Ever wondered what an Aspherical lens element actually is? Here you go

Sep 5, 2019

John Aldred

John Aldred is a photographer with over 20 years of experience in the portrait and commercial worlds. He is based in Scotland and has been an early adopter – and occasional beta tester – of almost every digital imaging technology in that time. As well as his creative visual work, John uses 3D printing, electronics and programming to create his own photography and filmmaking tools and consults for a number of brands across the industry.

Ever wondered what an Aspherical lens element actually is? Here you go

Sep 5, 2019

John Aldred

John Aldred is a photographer with over 20 years of experience in the portrait and commercial worlds. He is based in Scotland and has been an early adopter – and occasional beta tester – of almost every digital imaging technology in that time. As well as his creative visual work, John uses 3D printing, electronics and programming to create his own photography and filmmaking tools and consults for a number of brands across the industry.

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Every time a new lens is announced, the optical makeup is always listed. This many elements in that many groups and a certain amount of them are “aspherical”. But what exactly does that mean? Is it just nonsensical jargon that doesn’t actually mean anything? Well, in this video from Michael the Maven, you’ll find out exactly what they are, how they do what they do and why they’re a big deal.

Michael’s video is essentially a primer to lens optics and aspherical elements. But put simply, “aspherical” means “not spherical”. In this context, it means that the lens optic isn’t a perfect circular curve section when viewed from the side. Here’s an example of what I mean. See how the curve starts to bend in the opposite direction to the centre as it goes out towards the edges?

These are complex elements, they’re more difficult and expensive to make, and they’re often patented. So, coming up with an original design for a new lens presents lots of challenges. But they are what enable more expensive lenses to reduce things like distortion, chromatic aberration, coma, softness and other issues common to lower-end lenses that only contain spherical elements.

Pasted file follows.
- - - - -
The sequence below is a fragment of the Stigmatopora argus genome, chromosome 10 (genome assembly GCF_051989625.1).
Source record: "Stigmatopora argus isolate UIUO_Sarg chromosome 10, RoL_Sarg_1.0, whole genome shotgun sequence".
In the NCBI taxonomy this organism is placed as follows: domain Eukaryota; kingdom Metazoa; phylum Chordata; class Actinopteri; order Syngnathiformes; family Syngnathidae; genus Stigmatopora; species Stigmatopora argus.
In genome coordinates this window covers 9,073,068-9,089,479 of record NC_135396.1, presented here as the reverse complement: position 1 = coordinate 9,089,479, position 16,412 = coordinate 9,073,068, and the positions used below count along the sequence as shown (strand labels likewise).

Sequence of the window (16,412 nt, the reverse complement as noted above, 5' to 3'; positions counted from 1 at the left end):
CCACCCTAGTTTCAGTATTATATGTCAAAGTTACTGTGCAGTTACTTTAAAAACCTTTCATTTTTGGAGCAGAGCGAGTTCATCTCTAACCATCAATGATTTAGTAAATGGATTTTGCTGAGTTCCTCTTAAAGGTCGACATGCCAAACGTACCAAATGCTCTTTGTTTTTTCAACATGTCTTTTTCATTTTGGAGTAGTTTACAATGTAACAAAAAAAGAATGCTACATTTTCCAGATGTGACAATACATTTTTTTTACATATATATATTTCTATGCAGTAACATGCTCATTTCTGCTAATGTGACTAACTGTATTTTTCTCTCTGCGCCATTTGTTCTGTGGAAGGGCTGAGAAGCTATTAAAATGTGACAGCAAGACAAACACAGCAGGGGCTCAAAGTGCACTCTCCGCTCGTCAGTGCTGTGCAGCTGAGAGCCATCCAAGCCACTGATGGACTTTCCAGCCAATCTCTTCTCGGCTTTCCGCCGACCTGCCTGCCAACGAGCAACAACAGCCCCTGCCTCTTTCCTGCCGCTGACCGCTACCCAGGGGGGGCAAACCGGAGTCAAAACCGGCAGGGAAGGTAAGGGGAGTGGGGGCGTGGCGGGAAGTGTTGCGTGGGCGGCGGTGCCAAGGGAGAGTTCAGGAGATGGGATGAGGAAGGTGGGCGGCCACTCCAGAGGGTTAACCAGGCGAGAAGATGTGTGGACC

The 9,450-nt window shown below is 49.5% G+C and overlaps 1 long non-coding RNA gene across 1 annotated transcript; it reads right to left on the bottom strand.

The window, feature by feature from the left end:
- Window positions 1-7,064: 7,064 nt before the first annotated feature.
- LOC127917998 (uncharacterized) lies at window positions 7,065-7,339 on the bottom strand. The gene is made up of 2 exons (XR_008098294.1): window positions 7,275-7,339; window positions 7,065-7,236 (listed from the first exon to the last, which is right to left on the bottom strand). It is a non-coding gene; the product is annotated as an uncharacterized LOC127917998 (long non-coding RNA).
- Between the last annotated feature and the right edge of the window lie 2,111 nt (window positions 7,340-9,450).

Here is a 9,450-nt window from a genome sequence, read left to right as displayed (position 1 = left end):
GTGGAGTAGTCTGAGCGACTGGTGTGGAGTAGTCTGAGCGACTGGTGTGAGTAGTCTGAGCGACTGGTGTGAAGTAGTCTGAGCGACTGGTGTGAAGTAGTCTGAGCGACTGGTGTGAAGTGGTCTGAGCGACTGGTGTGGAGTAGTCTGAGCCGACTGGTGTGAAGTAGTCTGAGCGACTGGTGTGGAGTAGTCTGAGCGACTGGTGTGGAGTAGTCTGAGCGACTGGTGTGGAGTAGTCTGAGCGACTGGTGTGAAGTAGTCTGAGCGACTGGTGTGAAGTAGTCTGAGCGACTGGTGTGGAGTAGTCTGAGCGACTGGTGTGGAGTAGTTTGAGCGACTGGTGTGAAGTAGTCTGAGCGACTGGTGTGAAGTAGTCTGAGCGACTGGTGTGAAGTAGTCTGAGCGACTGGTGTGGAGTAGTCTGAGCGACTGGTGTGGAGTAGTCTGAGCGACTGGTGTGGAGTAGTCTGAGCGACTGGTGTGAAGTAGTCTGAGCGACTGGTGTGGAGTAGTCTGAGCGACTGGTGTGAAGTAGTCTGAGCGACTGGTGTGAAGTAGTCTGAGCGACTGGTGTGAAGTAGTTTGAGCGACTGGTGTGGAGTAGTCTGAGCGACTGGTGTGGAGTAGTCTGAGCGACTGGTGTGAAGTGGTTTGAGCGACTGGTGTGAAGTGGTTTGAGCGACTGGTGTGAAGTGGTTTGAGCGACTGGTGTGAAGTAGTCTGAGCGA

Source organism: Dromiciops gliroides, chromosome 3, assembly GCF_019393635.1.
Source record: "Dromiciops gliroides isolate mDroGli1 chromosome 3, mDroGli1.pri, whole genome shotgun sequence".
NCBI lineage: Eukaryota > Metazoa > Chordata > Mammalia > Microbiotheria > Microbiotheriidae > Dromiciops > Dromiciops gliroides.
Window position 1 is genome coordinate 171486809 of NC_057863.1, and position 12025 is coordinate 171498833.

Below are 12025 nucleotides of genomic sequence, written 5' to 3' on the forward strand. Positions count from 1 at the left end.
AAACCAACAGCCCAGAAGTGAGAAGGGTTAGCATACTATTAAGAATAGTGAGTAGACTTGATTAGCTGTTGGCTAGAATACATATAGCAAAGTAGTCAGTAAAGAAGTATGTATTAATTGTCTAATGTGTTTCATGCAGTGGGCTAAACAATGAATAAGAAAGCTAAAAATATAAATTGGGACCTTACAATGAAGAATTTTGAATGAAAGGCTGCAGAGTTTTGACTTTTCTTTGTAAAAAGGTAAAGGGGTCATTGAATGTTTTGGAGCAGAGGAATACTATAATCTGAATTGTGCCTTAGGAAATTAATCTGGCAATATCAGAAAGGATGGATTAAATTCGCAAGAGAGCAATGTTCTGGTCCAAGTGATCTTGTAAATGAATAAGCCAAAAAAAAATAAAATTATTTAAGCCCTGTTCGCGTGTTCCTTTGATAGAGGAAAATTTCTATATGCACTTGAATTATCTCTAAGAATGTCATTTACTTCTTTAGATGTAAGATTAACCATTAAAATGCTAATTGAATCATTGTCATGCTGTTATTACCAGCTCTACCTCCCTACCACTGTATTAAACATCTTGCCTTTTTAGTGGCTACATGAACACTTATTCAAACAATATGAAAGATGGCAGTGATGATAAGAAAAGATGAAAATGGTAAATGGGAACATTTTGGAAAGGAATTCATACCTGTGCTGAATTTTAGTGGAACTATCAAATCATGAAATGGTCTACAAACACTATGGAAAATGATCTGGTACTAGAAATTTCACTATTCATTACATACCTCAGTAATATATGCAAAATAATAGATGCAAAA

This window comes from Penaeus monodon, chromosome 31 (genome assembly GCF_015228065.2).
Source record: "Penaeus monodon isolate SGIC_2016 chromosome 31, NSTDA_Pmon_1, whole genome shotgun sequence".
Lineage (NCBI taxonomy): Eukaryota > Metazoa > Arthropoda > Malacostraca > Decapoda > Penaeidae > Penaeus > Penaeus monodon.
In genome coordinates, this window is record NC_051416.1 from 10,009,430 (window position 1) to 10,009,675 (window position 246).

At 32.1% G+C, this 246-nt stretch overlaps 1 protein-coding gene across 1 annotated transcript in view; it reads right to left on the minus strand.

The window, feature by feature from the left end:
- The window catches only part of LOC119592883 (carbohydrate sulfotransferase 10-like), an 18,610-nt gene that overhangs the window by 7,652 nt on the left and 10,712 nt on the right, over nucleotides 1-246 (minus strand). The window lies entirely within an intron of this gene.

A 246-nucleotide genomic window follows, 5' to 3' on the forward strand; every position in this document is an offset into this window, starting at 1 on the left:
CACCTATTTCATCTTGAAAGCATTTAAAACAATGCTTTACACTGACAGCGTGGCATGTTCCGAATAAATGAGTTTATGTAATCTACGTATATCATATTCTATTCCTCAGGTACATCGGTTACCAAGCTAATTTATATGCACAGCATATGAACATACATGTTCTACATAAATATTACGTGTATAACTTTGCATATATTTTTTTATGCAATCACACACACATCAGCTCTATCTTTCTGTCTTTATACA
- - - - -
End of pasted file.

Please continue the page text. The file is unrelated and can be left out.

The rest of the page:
But have a watch of the video above, and the next time you buy a lens, you’ll know what you’re looking for.

[Image via Wikipedia]

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John Aldred

John Aldred

John Aldred is a photographer with over 20 years of experience in the portrait and commercial worlds. He is based in Scotland and has been an early adopter – and occasional beta tester – of almost every digital imaging technology in that time. As well as his creative visual work, John uses 3D printing, electronics and programming to create his own photography and filmmaking tools and consults for a number of brands across the industry.

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4 responses to “Ever wondered what an Aspherical lens element actually is? Here you go”

  1. Johnny Martyr Avatar
    Johnny Martyr

    Aspherical elements take the character out of the lens!

  2. Branding Door Avatar
    Branding Door

    Really this is nice video, i learn some important point about lenses. Thank you…
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  3. Steven Burton Avatar
    Steven Burton

    Well done, concise explanation!
    Quibble:
    It’s a·spher·i·cal, (EH-spher-i-cal), not ass-spher-i-cal.